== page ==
Turkish capital bans all LGBT events over ‘public sensitivity’
The Turkish capital city Ankara has banned all LGBT events, citing “public sensitivity”.
The move comes a few days after a German gay film festival was banned from taking place in the city.
Any exhibitions, public performances, cultural events and cinema relating to LGBT people, have been banned by the Governor’s office.
“Starting from Nov. 18, 2017, concerning our community’s public sensitivity, any events such as [LGBT] cinema, theatre, panels, interviews, exhibitions are banned until further notice in our province to provide peace and security,” a statement released on Sunday read.
The Governor’s office in Ankara on Wednesday banned a festival which was set to take place this weekend.
The festival would have seen four films by German directors over 16-17 November.
The Governor’s office cited fears of terrorism and public safety concerns.
“Considering that the content could incite grudges and enmity toward a part of society… and the intelligence reports that terror organizations are seeking to attack dissentient groups or individuals, it is evaluated that this film screening could be provocative and draw reactions,” said the Ankara governor’s office in a statement.
Earlier this year, a Pride event was cancelled for the second consecutive year, and when demonstrators took to the streets anyway, several were detained by authorities.
Seven transgender activists were detained in Istanbul after they staged a trans Pride event despite authorities banning it.
The Istanbul’s governor office banned the Pride event late on Saturday evening to “preserve public order and keep tourists and participants safe”.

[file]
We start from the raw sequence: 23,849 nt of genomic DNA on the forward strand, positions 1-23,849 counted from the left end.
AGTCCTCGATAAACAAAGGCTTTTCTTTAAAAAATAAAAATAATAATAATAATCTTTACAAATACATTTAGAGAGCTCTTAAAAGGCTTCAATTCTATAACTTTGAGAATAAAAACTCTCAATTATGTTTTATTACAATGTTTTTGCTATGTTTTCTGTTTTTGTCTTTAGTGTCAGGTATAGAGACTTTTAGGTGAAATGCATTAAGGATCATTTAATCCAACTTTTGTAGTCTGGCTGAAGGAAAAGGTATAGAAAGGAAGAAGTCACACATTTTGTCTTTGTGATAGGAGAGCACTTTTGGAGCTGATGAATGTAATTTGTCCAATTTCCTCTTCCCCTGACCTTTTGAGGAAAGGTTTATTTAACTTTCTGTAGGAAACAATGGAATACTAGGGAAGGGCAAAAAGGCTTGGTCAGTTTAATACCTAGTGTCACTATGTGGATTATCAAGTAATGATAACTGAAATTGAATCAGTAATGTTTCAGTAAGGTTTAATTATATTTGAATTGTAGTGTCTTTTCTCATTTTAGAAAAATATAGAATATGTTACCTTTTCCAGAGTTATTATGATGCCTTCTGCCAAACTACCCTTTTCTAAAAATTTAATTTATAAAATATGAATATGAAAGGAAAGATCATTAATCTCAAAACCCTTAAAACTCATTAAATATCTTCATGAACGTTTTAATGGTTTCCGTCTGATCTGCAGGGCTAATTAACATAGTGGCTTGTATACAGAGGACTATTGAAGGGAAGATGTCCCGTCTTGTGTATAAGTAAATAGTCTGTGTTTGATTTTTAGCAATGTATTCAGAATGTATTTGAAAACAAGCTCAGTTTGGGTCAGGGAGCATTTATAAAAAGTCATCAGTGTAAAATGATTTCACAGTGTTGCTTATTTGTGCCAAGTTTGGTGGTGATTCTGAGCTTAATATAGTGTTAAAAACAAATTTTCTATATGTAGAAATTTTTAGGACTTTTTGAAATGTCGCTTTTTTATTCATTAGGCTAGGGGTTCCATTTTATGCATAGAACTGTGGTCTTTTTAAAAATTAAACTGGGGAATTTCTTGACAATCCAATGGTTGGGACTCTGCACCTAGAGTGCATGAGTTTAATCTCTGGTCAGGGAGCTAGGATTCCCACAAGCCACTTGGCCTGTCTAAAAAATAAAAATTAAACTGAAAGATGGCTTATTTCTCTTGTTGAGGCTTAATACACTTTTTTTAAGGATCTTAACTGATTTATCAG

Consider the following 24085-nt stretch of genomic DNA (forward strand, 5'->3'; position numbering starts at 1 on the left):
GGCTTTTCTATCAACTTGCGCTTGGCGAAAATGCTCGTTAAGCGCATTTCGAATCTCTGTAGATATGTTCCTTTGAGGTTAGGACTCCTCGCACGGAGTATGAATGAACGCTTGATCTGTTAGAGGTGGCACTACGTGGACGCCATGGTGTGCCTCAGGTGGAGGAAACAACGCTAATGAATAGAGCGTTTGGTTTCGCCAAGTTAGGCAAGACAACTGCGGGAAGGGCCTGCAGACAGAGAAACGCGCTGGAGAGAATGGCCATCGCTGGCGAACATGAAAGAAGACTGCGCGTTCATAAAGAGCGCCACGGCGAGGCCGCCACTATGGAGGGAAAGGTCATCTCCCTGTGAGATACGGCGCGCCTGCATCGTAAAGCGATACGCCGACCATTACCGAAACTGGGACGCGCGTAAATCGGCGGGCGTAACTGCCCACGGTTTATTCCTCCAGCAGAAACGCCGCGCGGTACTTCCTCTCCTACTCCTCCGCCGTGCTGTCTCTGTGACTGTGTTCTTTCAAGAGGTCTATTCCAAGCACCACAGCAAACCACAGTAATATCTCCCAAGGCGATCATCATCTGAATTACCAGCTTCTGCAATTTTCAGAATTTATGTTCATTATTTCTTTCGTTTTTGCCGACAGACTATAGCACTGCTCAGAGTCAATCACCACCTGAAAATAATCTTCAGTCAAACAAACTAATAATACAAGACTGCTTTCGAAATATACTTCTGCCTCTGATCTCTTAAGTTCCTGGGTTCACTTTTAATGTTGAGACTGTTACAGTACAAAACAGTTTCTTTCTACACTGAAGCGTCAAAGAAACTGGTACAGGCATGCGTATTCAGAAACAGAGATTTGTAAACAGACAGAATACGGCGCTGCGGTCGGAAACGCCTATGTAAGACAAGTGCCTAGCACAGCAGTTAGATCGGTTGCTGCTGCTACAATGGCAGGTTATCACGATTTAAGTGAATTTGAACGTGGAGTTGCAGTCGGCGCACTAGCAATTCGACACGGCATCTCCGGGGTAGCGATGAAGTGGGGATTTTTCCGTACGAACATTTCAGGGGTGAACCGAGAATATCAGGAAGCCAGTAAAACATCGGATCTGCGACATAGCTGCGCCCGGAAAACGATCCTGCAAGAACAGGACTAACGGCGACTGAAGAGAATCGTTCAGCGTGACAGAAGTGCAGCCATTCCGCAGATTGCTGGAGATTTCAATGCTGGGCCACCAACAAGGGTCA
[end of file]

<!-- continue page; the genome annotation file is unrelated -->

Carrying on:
It came after a separate Pride event was cancelled last weekend and resulted in Turkish police using rubber bullets and tear gas on rallies.
It’s believed that ultranationalist groups threatened the trans march, which the governors office described as “very serious reactions”.
Istanbul LGBTI, who organised the 8th annual Trans Pride March, said that they would not recognised the ban that was imposed.
“We are trans, we are here, get used to it, we are not leaving,” they said in a statement on Facebook.
They also announced on social media that they intended to meet at Taksim Square for the event.
A water cannon was sent to the area but it was not used on activists.
It was the second year in a row that authorities cancelled the event, but activists still attempted to attend.
It is believed that a number of lawyers working in conjunction with the organisers of the march were temporarily detained.
Pride rallies have been organised for the last 13 years in Istanbul.
The last successful march was held in 2014 with an estimated 100,000 people turning out for one of the largest LGBT celebrations in a Muslim majority country.
In 2015 the march was cancelled citing a “flagrant violation of the constitution and the law” but a number of marchers defied authorities and gathered anyway. However, they were dispersed by police using tear gas and rubber bullets.
2016’s Pride event was also cancelled, citing a Government ban and security concerns.
They claimed that the concerns stemmed from the Orlando massacre which left 49 people dead.
Defiant activists once again took to the streets but over 300 riot officers and a water cannon were deployed to break up the event.